The Definition of “Beyond a Reasonable Doubt”

The legal world is full of complicated phrases, and even simple phrases that nevertheless hide numerous levels of complexities. From Latin phrases like “res ipsa loquitur” to word pairings that seem to repeat themselves, like “null and void” or “due process,” the law can seem like a needlessly confusing field.

When it comes to criminal law, one of these phrases that seems simple, yet hides a surprising amount of complexity is “beyond a reasonable doubt.” It is also one of the most important phrases to fully understand, if you are taking a foray into the world of the criminal justice system.

“Beyond a Reasonable Doubt” is a Standard of Proof

Burden of proof beyond reasonable doubt chartAll lawsuits involve one side competing with another in order to win the argument of who was in the wrong. The side that makes the claim that the other one was the wrongdoer, however, has to prove it. How well they have to prove their claim in court is called a standard of proof.

Depending on the case, different standards of proof can be used. In a typical civil case, in which one person is usually suing another person for money, then the standard of proof that has to be met is a “preponderance of the evidence.” Because “preponderance” merely means “a greater amount,” this means that the side making the claims simply has to present more evidence than their counterpart. To win a case by a preponderance of the evidence, you only have to be slightly more persuasive than the other side, presenting 51% of the evidence, while your opponent can only muster 49% of it.

“Beyond a Reasonable Doubt” Defined

In a criminal case, though, the standard of proof is significantly higher. Instead of having to prove a case by a “preponderance of the evidence,” the standard is “beyond a reasonable doubt.” Instead of just having to be more convincing than the other side, the side making the claim has to eliminate any reasonable possibility that they are incorrect. If they leave even the slightest doubt in existence after the case is over, then the side making the claim will lose.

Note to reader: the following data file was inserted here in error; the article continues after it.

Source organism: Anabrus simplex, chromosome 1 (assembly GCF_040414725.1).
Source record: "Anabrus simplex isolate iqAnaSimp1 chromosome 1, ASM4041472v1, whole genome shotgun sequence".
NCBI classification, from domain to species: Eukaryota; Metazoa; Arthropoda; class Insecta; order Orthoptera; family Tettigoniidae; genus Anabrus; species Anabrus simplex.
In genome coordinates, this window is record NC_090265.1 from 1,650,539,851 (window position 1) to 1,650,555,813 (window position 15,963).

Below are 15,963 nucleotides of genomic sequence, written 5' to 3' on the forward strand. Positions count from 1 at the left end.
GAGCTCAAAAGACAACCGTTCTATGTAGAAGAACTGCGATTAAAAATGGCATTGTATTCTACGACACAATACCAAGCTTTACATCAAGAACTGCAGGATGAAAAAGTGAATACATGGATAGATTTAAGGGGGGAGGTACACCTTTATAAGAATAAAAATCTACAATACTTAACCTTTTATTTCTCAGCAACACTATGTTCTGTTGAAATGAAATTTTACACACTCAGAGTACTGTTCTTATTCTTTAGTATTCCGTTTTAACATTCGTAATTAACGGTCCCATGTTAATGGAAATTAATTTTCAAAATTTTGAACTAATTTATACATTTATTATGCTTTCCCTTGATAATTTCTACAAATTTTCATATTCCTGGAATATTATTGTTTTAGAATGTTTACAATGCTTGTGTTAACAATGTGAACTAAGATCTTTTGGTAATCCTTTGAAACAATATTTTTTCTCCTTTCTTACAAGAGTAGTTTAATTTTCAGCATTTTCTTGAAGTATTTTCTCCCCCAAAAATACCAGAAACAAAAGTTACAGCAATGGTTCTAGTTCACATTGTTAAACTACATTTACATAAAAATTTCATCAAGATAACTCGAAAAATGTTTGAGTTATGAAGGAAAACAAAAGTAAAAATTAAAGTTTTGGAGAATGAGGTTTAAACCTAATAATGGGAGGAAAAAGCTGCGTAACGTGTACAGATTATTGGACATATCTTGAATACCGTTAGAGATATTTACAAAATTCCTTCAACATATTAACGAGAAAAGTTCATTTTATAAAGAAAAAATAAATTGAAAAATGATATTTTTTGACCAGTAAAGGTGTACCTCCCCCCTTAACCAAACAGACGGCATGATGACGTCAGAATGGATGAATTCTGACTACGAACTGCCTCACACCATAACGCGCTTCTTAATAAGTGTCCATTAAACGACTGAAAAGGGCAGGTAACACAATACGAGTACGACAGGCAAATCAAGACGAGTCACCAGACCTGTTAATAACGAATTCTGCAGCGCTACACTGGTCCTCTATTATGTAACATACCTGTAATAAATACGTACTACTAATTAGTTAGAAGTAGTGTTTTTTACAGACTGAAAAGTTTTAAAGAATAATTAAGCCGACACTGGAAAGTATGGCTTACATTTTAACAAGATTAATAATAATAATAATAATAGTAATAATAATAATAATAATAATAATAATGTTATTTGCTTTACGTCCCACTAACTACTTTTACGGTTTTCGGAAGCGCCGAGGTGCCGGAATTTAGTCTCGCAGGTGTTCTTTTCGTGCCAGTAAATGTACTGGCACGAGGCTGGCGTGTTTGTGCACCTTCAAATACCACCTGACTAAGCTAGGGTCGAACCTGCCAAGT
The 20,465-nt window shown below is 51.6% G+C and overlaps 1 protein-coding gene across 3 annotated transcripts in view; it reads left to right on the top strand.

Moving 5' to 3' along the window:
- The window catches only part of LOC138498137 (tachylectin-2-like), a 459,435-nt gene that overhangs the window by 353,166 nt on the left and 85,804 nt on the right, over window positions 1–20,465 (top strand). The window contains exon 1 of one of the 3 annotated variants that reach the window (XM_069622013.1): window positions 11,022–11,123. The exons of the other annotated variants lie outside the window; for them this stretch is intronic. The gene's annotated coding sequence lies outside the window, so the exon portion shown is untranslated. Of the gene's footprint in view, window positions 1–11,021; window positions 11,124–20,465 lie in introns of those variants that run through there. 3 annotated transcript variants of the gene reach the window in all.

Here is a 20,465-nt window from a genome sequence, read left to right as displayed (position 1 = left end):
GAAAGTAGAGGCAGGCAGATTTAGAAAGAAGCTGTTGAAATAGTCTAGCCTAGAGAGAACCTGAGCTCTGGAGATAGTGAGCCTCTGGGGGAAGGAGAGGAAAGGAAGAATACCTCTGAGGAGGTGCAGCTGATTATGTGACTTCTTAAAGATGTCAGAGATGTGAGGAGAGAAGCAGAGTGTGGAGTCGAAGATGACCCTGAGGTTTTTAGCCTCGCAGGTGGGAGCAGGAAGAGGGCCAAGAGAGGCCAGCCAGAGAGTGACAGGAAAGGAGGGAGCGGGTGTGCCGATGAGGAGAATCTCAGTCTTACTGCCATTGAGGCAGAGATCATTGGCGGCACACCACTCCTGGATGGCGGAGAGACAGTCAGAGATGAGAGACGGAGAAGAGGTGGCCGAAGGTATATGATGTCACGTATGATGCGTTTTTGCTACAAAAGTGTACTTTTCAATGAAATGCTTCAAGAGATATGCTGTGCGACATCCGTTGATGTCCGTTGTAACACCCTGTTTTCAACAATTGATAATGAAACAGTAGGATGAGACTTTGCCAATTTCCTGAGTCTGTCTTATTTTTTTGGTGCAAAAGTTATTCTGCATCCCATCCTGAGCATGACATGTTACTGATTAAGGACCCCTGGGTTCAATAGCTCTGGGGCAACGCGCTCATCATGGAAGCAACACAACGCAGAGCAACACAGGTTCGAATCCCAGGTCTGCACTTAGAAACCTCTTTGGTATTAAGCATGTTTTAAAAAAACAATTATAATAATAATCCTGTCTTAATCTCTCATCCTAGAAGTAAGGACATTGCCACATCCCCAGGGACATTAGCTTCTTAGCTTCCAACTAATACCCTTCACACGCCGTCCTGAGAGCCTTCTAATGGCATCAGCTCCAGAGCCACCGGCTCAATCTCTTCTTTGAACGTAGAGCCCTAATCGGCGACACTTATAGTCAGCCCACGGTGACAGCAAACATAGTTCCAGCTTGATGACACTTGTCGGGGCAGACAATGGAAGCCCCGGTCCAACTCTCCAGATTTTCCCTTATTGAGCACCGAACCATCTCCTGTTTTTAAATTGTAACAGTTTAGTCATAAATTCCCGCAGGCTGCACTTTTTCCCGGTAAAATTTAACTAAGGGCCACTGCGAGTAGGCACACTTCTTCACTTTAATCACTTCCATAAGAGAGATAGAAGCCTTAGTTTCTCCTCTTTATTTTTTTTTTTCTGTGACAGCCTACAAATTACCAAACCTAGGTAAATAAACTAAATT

One Side has the Burden of Meeting the Standard of Proof

It is important to remember that the side making the claim is the one that has the burden of meeting the standard of proof necessary to win. This is called the “burden of proof.” In a criminal case, the side with the burden of proof is always the prosecutor, who is trying to show that you were guilty of committing the crime you are being charged with. This is the claim that they will have to prove beyond a reasonable doubt.

The Federal Criminal Law Center Raises Reasonable Doubts for a Living

The criminal defense attorneys at the Federal Criminal Law Center are all professional reasonable doubt raisers. By focusing on federal charges, we have learned how best to raise effective reasonable doubts for our clients in court. Contact our law office online to represent you and help you fight and beat a charge for a federal crime.